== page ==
The agency will not agree to provide private offices for employees GS13 and above, as they are currently required to do. In fact, it will not even agree to provide offices as opposed to cubicles or other arrangements.
Several weeks ago, change began. Fresh fish graduating from the training academy entered their new offices, with a view. Valuable window office space was given to the low men on the totem-poll. The GS-12 examiners occupying those offices undoubtedly welcomed their new roomies through grinding teeth and pursed lips.
A current GS-12 examiner laments:
As for the GS-12s and shared office space, it is true. What's even worse though is that they are moving the GS-12 examiners to offices with windows and then instead of moving other GS-12s or even GS-11s in with them, thus maintaining the spirit of seniority, they are moving recruits fresh from the academy in with them. So now, not only do they have to share an office, but they have to share it with an individual that will be bugging them with an incessant barrage of rookie questions thus effectively reducing their productivity potential even more.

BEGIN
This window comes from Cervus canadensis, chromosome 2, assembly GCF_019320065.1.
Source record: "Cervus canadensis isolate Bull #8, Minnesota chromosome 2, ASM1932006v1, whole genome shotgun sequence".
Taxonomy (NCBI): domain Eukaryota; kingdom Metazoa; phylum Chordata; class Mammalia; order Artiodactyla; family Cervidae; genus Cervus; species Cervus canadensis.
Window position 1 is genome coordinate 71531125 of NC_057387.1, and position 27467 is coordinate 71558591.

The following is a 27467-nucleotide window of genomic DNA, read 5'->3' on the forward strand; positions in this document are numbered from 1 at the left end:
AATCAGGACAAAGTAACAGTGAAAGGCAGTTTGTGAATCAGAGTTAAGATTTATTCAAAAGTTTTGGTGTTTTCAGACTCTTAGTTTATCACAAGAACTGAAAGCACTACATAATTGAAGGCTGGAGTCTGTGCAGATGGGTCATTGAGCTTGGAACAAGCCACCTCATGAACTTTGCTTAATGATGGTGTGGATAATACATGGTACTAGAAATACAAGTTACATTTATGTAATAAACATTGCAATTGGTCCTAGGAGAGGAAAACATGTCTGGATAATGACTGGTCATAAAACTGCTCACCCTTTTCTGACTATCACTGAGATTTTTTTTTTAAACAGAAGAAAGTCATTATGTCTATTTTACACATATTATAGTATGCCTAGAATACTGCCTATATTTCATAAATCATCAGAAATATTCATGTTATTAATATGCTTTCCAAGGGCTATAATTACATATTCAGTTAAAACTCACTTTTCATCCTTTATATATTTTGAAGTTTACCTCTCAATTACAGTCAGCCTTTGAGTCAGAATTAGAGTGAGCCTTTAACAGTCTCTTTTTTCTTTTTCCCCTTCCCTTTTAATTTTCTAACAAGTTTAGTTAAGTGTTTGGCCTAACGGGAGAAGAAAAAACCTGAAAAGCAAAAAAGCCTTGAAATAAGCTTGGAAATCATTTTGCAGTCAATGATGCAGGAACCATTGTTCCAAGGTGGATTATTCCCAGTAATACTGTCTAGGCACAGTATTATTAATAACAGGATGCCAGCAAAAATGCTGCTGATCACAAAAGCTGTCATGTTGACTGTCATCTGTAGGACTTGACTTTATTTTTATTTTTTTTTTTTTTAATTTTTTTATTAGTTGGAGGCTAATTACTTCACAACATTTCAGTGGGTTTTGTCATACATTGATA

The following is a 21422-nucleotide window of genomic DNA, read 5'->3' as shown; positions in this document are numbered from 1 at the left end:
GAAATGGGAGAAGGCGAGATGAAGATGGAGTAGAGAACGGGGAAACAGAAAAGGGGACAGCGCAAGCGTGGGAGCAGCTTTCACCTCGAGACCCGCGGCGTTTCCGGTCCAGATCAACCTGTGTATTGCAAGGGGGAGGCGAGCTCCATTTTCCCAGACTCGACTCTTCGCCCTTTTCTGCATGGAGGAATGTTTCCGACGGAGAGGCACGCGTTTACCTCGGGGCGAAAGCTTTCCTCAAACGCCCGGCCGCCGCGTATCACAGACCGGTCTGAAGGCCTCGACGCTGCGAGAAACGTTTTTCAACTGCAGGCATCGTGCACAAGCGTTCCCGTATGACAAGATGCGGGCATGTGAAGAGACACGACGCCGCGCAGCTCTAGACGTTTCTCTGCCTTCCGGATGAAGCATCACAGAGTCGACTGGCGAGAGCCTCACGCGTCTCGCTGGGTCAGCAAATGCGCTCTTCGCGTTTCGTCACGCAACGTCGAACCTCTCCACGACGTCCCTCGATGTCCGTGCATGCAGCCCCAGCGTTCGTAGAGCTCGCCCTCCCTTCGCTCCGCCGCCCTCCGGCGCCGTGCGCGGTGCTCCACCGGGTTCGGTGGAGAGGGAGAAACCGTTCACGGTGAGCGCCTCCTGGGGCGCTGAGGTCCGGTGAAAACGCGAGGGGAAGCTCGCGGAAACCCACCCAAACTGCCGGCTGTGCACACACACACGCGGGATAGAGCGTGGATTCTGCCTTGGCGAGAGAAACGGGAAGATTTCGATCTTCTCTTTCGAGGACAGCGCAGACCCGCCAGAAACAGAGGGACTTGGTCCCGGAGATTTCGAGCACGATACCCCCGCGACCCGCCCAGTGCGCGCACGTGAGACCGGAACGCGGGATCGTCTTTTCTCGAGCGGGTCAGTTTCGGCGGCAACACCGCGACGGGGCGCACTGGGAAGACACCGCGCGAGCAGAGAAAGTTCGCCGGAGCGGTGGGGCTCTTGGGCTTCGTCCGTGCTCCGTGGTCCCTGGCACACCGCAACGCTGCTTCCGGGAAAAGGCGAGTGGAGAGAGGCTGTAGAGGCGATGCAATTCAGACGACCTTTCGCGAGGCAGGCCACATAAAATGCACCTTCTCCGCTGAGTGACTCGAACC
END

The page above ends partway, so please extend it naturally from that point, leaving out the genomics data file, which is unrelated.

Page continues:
The examiner further comments on the next step:
Word is that they are looking to put the GS-13s in shared offices too; this is just a segue to that step.
Examiners often get a bad rap, doubtlessly with reasonable attribution, but can they be expected to rise to the occasion of increasing requirements with so many factors working against them? It is a huge distraction for an upper level examiner, with high production requirements, to have to share an office with a junior level examiner. Doors are put on offices for a reason. In a job where consistent concentration is key, to be asked repeatedly to explain 102(b) is extremely detrimental. In case you were wondering, there are no plans to adjust production requirements in accordance with the old CBA to compensate for this inconvenience.